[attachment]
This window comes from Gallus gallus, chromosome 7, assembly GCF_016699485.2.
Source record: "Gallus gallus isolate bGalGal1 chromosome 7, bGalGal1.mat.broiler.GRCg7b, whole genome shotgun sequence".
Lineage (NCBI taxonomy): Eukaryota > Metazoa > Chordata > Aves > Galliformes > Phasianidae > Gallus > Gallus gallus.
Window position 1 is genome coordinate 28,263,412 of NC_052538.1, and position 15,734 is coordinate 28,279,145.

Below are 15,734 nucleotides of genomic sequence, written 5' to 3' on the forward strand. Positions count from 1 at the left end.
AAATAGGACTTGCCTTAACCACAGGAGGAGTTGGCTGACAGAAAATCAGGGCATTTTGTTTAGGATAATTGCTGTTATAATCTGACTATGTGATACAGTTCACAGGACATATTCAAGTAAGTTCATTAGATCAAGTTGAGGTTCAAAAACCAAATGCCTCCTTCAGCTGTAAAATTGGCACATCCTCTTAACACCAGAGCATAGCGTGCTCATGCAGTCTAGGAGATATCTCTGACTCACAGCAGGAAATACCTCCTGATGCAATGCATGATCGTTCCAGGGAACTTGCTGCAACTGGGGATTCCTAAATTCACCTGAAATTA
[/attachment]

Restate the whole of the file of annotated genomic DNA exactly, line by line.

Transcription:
This window comes from Gallus gallus, chromosome 7, assembly GCF_016699485.2.
Source record: "Gallus gallus isolate bGalGal1 chromosome 7, bGalGal1.mat.broiler.GRCg7b, whole genome shotgun sequence".
Lineage (NCBI taxonomy): Eukaryota > Metazoa > Chordata > Aves > Galliformes > Phasianidae > Gallus > Gallus gallus.
Window position 1 is genome coordinate 28,263,412 of NC_052538.1, and position 15,734 is coordinate 28,279,145.

Below are 15,734 nucleotides of genomic sequence, written 5' to 3' on the forward strand. Positions count from 1 at the left end.
AAATAGGACTTGCCTTAACCACAGGAGGAGTTGGCTGACAGAAAATCAGGGCATTTTGTTTAGGATAATTGCTGTTATAATCTGACTATGTGATACAGTTCACAGGACATATTCAAGTAAGTTCATTAGATCAAGTTGAGGTTCAAAAACCAAATGCCTCCTTCAGCTGTAAAATTGGCACATCCTCTTAACACCAGAGCATAGCGTGCTCATGCAGTCTAGGAGATATCTCTGACTCACAGCAGGAAATACCTCCTGATGCAATGCATGATCGTTCCAGGGAACTTGCTGCAACTGGGGATTCCTAAATTCACCTGAAATTA